CHARLES BRIDGES (1794-1869): Nor is this opposition confined to the world—so called.

A. W. PINK (1886-1952): If the world hate you, ye know that it hated me before it hated you,” John 15:18. What “world” hated Christ and hounded Him to death? The religious world, those who pretended to be most zealous for God’s glory. So it is now. Let the Christian turn his back upon a Christ-dishonouring Christendom, and his fiercest foes and most relentless and unscrupulous enemies will be those who claim to be Christians themselves!

FRANCES BEVAN (1827-1909): The offence of the cross has not ceased, and though the enmity of the world may be shown in a less savage manner than in the days of our fathers, it is still true that those of whom all men shall speak well are those to whom Christ speaks the awful words, “Woe unto you!”

MARTYN LLOYD-JONES: Is it not clear, as you take a bird’s-eye view of Church history, that the decadent periods and eras in the history of the Church have always been those periods when preaching had declined? What is it that always heralds the dawn of a Reformation or of a Revival? It is renewed preaching. Not only a new interest in preaching but a new kind of preaching.

A. W. TOZER (1897-1963): If Christianity is to receive a rejuvenation, it must be by other means than any now being used…There must appear a new type of preacher. The proper, ruler-of-the-synagogue type will never do. Neither will the priestly type of man who carries out his duties, takes his pay and asks no questions, nor the smooth-talking pastoral type who knows how to make the Christian religion acceptable to everyone. All these have been tried and found wanting. Another kind of religious leader must arise among us. He must be of the old prophet type, a man who has seen visions of God and has heard a voice from the Throne. When he comes―and I pray God there will be not one but many―he will stand in flat contradiction to everything our smirking, smooth civilization holds dear. He will contradict, denounce and protest in the name of God and will earn the hatred and opposition of a large segment of Christendom. Such a man is likely to be lean, rugged, blunt-spoken and a little bit angry with the world. He will love Christ and the souls of men to the point of willingness to die for the glory of the One and the salvation of the other. But he will fear nothing that breathes with mortal breath.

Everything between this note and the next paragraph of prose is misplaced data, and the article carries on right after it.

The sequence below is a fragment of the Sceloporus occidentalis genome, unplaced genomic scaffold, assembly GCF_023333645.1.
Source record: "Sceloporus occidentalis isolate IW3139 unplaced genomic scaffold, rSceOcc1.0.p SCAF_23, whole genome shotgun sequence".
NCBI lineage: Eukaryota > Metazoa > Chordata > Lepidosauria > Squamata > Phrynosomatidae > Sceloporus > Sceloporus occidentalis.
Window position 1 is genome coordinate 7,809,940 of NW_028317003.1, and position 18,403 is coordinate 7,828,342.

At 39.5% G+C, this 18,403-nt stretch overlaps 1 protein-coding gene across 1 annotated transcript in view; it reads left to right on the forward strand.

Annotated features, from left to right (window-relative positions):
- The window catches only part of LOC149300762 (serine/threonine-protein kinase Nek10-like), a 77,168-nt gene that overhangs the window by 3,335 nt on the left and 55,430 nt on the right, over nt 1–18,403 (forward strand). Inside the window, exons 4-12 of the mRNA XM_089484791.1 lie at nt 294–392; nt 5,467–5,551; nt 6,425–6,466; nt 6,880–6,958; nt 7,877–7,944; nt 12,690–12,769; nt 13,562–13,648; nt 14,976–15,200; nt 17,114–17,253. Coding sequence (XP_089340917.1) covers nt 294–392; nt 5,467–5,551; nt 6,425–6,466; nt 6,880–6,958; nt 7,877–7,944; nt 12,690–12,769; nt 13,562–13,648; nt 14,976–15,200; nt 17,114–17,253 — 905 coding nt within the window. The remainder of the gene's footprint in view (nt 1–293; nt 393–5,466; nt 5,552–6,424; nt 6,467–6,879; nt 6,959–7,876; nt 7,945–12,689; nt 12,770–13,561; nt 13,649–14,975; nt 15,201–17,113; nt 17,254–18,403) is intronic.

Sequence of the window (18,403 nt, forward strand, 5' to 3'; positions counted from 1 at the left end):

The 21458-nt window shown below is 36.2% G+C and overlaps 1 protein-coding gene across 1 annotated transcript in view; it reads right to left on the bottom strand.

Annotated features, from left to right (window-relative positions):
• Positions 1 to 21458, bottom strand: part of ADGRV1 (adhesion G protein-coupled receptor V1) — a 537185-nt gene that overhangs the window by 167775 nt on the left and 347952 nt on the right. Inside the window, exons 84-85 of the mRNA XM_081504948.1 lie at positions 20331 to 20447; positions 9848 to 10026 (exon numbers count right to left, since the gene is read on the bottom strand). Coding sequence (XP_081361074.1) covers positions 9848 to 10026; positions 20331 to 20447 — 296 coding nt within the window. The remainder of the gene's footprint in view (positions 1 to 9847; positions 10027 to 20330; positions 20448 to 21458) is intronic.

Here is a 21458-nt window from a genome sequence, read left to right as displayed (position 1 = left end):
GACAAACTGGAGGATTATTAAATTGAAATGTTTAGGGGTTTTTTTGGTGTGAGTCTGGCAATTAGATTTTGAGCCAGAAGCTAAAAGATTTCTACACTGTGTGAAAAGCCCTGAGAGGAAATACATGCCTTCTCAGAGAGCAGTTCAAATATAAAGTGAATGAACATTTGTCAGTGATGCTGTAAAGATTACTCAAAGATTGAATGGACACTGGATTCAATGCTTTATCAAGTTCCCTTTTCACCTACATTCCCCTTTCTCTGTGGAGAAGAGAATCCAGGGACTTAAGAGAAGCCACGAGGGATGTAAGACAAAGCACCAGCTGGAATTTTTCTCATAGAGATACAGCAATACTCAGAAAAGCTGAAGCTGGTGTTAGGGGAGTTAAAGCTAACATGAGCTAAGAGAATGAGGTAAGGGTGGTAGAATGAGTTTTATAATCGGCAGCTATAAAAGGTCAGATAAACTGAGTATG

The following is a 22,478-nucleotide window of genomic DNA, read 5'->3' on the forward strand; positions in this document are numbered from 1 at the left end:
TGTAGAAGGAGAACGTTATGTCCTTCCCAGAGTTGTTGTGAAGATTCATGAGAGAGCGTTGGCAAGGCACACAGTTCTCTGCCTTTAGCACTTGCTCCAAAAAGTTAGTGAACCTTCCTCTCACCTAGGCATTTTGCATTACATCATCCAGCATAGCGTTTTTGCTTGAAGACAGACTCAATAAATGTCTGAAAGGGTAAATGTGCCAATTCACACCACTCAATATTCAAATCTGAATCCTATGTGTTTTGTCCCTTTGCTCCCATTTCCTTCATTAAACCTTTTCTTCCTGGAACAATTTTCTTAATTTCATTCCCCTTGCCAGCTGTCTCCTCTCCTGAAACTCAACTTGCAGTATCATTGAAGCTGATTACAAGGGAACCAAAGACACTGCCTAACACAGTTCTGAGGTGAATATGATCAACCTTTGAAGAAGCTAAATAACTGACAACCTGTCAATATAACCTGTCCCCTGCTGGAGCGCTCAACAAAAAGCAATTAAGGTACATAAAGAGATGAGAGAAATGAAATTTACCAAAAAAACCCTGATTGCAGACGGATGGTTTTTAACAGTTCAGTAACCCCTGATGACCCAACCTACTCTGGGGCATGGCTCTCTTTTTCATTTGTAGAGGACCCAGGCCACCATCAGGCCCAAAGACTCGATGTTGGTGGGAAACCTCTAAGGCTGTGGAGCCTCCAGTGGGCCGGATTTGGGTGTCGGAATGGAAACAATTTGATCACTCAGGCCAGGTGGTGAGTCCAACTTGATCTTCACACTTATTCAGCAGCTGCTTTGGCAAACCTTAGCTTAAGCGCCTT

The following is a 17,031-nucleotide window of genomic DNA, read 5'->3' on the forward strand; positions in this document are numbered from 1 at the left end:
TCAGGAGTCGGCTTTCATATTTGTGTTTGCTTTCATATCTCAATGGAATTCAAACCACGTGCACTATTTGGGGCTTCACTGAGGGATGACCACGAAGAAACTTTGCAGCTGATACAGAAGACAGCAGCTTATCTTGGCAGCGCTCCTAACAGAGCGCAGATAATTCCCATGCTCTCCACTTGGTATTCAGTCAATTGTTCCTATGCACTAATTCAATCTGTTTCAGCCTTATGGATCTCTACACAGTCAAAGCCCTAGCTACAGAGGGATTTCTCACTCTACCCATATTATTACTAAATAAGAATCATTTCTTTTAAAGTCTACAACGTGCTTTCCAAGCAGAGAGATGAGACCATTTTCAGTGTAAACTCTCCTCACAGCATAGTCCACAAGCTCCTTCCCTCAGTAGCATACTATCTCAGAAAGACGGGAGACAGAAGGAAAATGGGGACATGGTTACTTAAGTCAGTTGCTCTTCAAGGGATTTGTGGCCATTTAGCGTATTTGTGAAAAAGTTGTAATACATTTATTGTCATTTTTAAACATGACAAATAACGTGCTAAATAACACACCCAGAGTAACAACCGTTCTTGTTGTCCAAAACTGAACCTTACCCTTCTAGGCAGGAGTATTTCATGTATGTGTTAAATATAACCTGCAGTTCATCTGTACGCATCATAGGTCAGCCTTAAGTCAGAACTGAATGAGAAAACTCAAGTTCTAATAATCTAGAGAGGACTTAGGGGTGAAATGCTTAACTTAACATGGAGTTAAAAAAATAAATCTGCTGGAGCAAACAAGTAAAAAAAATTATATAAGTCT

JOHN WESLEY (1703-1791): Give me one hundred preachers who fear nothing but sin and desire nothing but God, and I care not a straw whether they be clergymen or laymen, such alone will shake the gates of hell and set up the kingdom of God on earth.